Probation for ‘mail drop’ drugs accused

Court
Court

A 25-year-old man who allowed his Belfast home to be used as a “mail-drop” for drug dealers, has been freed on two years probation after also agreeing to carry out 90 hours community service.

Belfast Crown Court Judge McCaffrey told John Gerard Murphy that he was being “given a chance”, but that “society would be better served” if he was allowed the opportunity of addressing his own addiction problems, while at the same time putting something back into the community.

Murphy, of Irwell Court, pleaded guilty to attempting to supply the class C drug Diazepam, possession of the drug and cultivating cannabis in September 2014.

Prosecution barrister Gareth Purvis told an earlier hearing that on September 9, 2014, police intercepted over 33,500 of the tablets in 450 packets at Belfast’s Post Office sorting office in Toome Street. The drugs, with a street value of up to £17,000, were addressed to Murphy’s home.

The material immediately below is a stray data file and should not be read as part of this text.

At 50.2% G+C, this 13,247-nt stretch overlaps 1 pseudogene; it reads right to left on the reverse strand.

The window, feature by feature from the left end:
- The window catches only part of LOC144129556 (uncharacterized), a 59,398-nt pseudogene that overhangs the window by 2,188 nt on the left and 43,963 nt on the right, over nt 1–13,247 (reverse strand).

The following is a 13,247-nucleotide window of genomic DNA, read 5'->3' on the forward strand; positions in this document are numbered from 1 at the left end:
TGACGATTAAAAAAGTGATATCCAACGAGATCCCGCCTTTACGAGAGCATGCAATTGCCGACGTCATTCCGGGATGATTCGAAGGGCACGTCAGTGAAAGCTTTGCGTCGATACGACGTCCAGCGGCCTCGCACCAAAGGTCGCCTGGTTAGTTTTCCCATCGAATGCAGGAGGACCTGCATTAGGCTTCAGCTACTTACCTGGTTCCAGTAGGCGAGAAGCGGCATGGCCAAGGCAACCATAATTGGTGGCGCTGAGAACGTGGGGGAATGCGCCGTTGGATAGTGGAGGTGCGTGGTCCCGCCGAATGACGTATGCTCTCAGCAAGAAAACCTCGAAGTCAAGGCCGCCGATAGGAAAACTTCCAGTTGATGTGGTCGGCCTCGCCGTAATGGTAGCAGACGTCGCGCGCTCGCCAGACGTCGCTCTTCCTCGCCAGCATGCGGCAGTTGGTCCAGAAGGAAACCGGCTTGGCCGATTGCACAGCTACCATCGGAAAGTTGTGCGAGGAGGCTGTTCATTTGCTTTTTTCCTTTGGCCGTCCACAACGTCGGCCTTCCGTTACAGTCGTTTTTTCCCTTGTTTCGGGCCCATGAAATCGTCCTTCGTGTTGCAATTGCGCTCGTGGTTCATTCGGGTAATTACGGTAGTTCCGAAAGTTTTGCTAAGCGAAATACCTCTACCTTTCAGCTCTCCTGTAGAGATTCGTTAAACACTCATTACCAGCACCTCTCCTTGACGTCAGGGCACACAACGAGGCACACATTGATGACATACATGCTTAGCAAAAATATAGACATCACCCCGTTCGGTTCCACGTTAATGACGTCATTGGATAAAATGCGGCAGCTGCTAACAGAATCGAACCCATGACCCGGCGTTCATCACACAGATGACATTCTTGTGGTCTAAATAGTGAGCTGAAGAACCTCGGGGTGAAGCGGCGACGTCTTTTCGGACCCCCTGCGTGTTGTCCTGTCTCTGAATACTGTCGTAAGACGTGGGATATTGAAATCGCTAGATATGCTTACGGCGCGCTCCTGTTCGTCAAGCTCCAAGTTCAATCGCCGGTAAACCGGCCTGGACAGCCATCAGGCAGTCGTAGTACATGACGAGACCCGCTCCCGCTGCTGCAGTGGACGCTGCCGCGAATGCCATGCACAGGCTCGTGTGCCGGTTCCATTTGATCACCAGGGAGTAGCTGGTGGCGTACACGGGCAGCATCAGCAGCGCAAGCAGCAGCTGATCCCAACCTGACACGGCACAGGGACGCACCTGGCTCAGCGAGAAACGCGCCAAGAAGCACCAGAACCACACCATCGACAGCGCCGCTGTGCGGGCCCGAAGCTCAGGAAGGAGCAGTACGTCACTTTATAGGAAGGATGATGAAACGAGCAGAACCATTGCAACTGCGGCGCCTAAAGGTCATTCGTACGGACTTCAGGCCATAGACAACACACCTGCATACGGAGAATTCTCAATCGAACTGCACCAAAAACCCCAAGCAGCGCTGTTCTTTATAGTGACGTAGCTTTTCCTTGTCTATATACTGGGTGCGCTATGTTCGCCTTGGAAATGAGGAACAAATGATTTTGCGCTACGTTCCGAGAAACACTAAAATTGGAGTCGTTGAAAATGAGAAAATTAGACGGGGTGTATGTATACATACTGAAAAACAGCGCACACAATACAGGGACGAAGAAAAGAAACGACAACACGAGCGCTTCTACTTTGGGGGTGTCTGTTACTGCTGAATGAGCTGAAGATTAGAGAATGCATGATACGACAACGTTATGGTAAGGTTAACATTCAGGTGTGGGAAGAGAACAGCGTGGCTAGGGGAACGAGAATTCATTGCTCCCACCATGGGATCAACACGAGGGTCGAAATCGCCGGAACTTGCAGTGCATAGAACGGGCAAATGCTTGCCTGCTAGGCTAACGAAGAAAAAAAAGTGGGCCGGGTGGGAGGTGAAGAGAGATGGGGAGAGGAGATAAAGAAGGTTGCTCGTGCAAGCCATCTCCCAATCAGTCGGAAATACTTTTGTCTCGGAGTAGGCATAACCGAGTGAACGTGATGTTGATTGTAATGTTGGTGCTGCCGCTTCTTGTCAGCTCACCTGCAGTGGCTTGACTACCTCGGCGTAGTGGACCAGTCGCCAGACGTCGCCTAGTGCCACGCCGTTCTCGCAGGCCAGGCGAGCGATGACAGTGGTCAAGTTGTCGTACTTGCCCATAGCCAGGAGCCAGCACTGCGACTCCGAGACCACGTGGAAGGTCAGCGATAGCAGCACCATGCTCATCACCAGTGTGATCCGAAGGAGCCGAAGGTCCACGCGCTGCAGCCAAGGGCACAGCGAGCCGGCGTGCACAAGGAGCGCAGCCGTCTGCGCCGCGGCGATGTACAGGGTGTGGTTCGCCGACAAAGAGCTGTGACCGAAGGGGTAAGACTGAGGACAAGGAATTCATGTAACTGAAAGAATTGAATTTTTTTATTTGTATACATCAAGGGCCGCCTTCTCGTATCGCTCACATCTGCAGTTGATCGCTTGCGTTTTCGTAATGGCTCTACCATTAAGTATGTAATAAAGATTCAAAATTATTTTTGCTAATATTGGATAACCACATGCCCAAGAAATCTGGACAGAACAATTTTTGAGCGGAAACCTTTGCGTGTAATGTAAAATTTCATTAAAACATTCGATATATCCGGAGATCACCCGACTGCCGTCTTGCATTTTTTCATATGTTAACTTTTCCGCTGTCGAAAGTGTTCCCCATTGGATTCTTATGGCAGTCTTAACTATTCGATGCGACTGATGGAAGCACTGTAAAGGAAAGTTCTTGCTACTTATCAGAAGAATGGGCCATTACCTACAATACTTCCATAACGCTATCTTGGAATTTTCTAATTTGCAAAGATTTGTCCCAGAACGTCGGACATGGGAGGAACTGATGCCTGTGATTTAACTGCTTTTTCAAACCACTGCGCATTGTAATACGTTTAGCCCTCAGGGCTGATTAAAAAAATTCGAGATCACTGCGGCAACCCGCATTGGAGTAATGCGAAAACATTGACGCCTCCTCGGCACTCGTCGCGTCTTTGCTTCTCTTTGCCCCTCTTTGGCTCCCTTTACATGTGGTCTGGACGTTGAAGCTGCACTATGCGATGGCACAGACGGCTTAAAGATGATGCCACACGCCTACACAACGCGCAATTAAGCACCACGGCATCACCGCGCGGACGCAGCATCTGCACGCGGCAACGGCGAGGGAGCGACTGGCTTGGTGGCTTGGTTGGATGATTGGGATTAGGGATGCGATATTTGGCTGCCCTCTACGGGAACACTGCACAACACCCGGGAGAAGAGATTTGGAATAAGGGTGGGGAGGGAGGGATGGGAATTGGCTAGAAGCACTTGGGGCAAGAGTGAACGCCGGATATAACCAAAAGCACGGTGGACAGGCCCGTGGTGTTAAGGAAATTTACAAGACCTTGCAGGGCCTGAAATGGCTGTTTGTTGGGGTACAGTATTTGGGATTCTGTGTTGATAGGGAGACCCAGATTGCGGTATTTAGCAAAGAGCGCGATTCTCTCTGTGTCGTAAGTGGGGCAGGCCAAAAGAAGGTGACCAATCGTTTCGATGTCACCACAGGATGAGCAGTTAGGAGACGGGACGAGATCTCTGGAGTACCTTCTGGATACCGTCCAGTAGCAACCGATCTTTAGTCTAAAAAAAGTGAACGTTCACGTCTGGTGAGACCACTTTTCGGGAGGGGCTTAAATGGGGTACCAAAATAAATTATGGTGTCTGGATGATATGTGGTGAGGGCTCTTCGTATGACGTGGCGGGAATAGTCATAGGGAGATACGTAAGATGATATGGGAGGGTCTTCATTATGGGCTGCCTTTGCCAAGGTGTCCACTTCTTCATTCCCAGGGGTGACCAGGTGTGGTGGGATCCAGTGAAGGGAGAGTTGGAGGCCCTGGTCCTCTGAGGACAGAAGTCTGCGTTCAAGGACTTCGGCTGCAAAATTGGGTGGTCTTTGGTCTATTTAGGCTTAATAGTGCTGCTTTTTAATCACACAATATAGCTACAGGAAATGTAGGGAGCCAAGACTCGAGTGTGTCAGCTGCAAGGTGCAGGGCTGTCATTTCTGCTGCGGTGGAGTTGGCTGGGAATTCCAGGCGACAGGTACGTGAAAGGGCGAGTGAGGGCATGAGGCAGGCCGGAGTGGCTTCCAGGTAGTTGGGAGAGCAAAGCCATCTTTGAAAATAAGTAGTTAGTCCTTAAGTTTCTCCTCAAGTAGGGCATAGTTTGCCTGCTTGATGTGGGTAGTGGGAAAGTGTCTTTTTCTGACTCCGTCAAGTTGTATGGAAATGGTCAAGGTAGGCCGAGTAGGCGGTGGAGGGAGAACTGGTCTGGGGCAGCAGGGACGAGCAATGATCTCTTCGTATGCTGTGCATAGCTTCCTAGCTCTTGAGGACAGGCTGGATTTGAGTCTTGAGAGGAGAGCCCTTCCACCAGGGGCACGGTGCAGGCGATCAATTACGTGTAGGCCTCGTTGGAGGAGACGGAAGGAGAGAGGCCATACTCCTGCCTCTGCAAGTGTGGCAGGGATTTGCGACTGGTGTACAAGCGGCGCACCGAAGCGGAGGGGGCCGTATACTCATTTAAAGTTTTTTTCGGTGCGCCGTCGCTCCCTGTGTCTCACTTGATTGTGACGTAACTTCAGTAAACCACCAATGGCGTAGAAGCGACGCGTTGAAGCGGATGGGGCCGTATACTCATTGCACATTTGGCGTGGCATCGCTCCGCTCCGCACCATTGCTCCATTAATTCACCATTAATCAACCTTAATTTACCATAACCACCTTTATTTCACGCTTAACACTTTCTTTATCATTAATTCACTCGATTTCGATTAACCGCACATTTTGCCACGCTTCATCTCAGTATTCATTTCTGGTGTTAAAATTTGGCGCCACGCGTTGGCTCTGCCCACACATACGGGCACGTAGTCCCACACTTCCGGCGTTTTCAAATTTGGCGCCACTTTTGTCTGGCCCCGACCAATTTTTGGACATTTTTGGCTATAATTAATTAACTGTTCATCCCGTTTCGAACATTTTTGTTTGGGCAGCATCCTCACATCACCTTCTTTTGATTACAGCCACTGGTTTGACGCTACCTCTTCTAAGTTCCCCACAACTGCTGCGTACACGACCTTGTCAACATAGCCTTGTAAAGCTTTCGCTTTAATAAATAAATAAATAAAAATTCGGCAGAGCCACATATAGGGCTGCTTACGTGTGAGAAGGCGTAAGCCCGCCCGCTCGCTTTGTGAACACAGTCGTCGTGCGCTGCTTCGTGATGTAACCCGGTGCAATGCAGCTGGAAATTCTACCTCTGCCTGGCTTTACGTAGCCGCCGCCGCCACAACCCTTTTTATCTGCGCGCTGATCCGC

The lawyer said that 10 days later police uncovered a further 1,700 Diazepam tablets in a planned search of Murphy’s home, together with four cannabis plants, which were in a poor condition.

Mr Purvis said it was accepted that Murphy’s home “was being used as a mail-drop for more sinister planners” for which he was being paid a small amount of money, although there would be little financial reward for him.

“He stands on the similar rung of the ladder as a courier,” he added.

Defence barrister Barry Gibson described Murphy as a young man who was somewhat socially isolated, partly disabled, and the mistaken victim of a punishment shooting, which eventually led him into falling in with bad company.

A pattern, said Mr Gibson, then emerged in which Murphy got “into the clutches of more sinister individuals who put further pressure on him”.